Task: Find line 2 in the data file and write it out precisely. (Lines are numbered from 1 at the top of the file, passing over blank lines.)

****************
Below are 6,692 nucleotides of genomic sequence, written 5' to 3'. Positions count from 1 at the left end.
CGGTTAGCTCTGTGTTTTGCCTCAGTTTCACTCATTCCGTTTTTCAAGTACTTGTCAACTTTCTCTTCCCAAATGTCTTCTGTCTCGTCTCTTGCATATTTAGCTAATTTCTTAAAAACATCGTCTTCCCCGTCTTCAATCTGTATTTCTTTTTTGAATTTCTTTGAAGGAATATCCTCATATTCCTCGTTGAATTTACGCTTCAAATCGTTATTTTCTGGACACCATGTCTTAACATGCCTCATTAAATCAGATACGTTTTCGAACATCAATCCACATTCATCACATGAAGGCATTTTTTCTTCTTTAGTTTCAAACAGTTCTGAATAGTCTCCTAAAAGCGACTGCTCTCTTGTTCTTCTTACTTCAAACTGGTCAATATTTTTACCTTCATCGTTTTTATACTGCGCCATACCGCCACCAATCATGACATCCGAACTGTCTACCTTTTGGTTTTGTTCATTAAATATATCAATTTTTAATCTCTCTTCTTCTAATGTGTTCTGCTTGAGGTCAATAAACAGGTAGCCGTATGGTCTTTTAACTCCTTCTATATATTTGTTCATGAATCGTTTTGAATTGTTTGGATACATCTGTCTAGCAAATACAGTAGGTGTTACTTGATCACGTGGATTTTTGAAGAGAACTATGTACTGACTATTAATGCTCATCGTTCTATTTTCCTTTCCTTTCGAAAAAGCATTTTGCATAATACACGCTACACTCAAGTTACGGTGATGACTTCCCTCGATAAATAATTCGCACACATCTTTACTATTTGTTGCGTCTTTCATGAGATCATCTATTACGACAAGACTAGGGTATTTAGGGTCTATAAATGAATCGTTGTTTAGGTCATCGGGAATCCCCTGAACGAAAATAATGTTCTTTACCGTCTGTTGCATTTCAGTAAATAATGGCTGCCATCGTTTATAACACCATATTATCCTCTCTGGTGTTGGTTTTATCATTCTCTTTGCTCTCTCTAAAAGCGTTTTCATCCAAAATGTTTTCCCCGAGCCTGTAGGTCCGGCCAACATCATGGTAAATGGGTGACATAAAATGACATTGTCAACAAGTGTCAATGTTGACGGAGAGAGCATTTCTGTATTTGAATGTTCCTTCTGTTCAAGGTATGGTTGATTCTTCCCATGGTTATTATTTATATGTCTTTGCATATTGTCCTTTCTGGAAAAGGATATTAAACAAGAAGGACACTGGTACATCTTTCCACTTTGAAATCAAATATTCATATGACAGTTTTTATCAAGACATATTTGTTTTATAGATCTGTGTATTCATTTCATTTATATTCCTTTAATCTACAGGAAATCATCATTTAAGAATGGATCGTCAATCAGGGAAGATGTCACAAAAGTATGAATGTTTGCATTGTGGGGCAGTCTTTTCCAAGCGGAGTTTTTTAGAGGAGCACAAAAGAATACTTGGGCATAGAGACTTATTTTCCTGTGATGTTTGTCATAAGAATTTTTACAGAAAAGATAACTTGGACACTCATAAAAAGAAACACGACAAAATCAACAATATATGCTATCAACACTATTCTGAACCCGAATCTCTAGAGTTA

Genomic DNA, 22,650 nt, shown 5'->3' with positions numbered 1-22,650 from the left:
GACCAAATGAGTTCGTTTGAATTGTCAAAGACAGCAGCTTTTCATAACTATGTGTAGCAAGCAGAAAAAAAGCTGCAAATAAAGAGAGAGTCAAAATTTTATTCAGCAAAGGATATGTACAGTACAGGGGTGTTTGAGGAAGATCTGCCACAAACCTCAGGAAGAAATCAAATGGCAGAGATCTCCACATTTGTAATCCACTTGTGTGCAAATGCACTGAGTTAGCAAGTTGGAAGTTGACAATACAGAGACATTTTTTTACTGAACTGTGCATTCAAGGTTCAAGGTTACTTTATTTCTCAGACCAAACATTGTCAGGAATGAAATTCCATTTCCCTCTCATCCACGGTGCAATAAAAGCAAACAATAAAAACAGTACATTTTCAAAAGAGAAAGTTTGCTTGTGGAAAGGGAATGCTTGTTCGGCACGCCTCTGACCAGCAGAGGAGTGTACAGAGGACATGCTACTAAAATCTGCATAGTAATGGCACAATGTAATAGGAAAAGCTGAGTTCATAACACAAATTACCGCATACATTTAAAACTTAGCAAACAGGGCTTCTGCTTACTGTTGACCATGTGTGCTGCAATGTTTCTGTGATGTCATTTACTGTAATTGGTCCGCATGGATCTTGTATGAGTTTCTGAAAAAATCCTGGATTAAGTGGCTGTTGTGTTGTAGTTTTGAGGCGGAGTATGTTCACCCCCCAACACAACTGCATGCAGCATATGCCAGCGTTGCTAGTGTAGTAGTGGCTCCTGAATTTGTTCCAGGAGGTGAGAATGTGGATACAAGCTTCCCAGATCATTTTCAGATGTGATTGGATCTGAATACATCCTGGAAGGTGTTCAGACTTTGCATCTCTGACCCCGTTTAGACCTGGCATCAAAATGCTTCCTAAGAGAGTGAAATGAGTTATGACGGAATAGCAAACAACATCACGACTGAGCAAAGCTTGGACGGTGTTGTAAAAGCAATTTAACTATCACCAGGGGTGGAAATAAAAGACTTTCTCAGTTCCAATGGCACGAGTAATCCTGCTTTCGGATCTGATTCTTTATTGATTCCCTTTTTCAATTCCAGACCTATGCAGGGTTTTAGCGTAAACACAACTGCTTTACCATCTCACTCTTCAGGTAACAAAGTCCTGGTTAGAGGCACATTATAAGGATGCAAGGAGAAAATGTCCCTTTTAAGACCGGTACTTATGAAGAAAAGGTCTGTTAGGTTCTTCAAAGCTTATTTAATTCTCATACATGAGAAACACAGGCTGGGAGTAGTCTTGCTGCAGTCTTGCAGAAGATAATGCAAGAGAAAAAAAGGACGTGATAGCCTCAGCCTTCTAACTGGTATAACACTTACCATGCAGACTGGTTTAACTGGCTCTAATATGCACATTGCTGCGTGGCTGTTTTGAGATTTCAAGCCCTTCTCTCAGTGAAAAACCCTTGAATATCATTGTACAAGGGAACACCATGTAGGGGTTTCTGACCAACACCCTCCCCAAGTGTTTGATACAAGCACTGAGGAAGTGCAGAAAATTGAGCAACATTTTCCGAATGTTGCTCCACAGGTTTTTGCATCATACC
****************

CGGTTAGCTCTGTGTTTTGCCTCAGTTTCACTCATTCCGTTTTTCAAGTACTTGTCAACTTTCTCTTCCCAAATGTCTTCTGTCTCGTCTCTTGCATATTTAGCTAATTTCTTAAAAACATCGTCTTCCCCGTCTTCAATCTGTATTTCTTTTTTGAATTTCTTTGAAGGAATATCCTCATATTCCTCGTTGAATTTACGCTTCAAATCGTTATTTTCTGGACACCATGTCTTAACATGCCTCATTAAATCAGATACGTTTTCGAACATCAATCCACATTCATCACATGAAGGCATTTTTTCTTCTTTAGTTTCAAACAGTTCTGAATAGTCTCCTAAAAGCGACTGCTCTCTTGTTCTTCTTACTTCAAACTGGTCAATATTTTTACCTTCATCGTTTTTATACTGCGCCATACCGCCACCAATCATGACATCCGAACTGTCTACCTTTTGGTTTTGTTCATTAAATATATCAATTTTTAATCTCTCTTCTTCTAATGTGTTCTGCTTGAGGTCAATAAACAGGTAGCCGTATGGTCTTTTAACTCCTTCTATATATTTGTTCATGAATCGTTTTGAATTGTTTGGATACATCTGTCTAGCAAATACAGTAGGTGTTACTTGATCACGTGGATTTTTGAAGAGAACTATGTACTGACTATTAATGCTCATCGTTCTATTTTCCTTTCCTTTCGAAAAAGCATTTTGCATAATACACGCTACACTCAAGTTACGGTGATGACTTCCCTCGATAAATAATTCGCACACATCTTTACTATTTGTTGCGTCTTTCATGAGATCATCTATTACGACAAGACTAGGGTATTTAGGGTCTATAAATGAATCGTTGTTTAGGTCATCGGGAATCCCCTGAACGAAAATAATGTTCTTTACCGTCTGTTGCATTTCAGTAAATAATGGCTGCCATCGTTTATAACACCATATTATCCTCTCTGGTGTTGGTTTTATCATTCTCTTTGCTCTCTCTAAAAGCGTTTTCATCCAAAATGTTTTCCCCGAGCCTGTAGGTCCGGCCAACATCATGGTAAATGGGTGACATAAAATGACATTGTCAACAAGTGTCAATGTTGACGGAGAGAGCATTTCTGTATTTGAATGTTCCTTCTGTTCAAGGTATGGTTGATTCTTCCCATGGTTATTATTTATATGTCTTTGCATATTGTCCTTTCTGGAAAAGGATATTAAACAAGAAGGACACTGGTACATCTTTCCACTTTGAAATCAAATATTCATATGACAGTTTTTATCAAGACATATTTGTTTTATAGATCTGTGTATTCATTTCATTTATATTCCTTTAATCTACAGGAAATCATCATTTAAGAATGGATCGTCAATCAGGGAAGATGTCACAAAAGTATGAATGTTTGCATTGTGGGGCAGTCTTTTCCAAGCGGAGTTTTTTAGAGGAGCACAAAAGAATACTTGGGCATAGAGACTTATTTTCCTGTGATGTTTGTCATAAGAATTTTTACAGAAAAGATAACTTGGACACTCATAAAAAGAAACACGACAAAATCAACAATATATGCTATCAACACTATTCTGAACCCGAATCTCTAGAGTTA